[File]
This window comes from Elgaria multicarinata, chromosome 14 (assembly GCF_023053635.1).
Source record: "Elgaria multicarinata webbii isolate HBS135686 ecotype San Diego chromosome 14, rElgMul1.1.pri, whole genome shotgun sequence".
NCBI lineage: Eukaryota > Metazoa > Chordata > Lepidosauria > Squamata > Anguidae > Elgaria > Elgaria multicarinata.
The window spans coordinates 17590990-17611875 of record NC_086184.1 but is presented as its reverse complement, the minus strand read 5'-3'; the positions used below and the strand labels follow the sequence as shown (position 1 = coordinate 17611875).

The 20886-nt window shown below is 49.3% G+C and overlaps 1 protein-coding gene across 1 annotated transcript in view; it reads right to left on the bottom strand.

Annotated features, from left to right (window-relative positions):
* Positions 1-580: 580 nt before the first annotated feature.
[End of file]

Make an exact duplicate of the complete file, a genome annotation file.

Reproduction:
This window comes from Elgaria multicarinata, chromosome 14 (assembly GCF_023053635.1).
Source record: "Elgaria multicarinata webbii isolate HBS135686 ecotype San Diego chromosome 14, rElgMul1.1.pri, whole genome shotgun sequence".
NCBI lineage: Eukaryota > Metazoa > Chordata > Lepidosauria > Squamata > Anguidae > Elgaria > Elgaria multicarinata.
The window spans coordinates 17590990-17611875 of record NC_086184.1 but is presented as its reverse complement, the minus strand read 5'-3'; the positions used below and the strand labels follow the sequence as shown (position 1 = coordinate 17611875).

The 20886-nt window shown below is 49.3% G+C and overlaps 1 protein-coding gene across 1 annotated transcript in view; it reads right to left on the bottom strand.

Annotated features, from left to right (window-relative positions):
* Positions 1-580: 580 nt before the first annotated feature.